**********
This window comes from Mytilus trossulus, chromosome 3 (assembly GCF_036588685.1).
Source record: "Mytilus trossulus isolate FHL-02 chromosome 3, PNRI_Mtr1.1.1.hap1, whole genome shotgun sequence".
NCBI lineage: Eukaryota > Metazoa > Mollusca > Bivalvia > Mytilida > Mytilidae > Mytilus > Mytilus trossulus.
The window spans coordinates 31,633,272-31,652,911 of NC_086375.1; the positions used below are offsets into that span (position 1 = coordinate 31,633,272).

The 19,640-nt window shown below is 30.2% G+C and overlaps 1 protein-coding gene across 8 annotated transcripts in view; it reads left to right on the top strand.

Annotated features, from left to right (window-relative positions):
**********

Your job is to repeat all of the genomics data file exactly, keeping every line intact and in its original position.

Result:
This window comes from Mytilus trossulus, chromosome 3 (assembly GCF_036588685.1).
Source record: "Mytilus trossulus isolate FHL-02 chromosome 3, PNRI_Mtr1.1.1.hap1, whole genome shotgun sequence".
NCBI lineage: Eukaryota > Metazoa > Mollusca > Bivalvia > Mytilida > Mytilidae > Mytilus > Mytilus trossulus.
The window spans coordinates 31,633,272-31,652,911 of NC_086375.1; the positions used below are offsets into that span (position 1 = coordinate 31,633,272).

The 19,640-nt window shown below is 30.2% G+C and overlaps 1 protein-coding gene across 8 annotated transcripts in view; it reads left to right on the top strand.

Annotated features, from left to right (window-relative positions):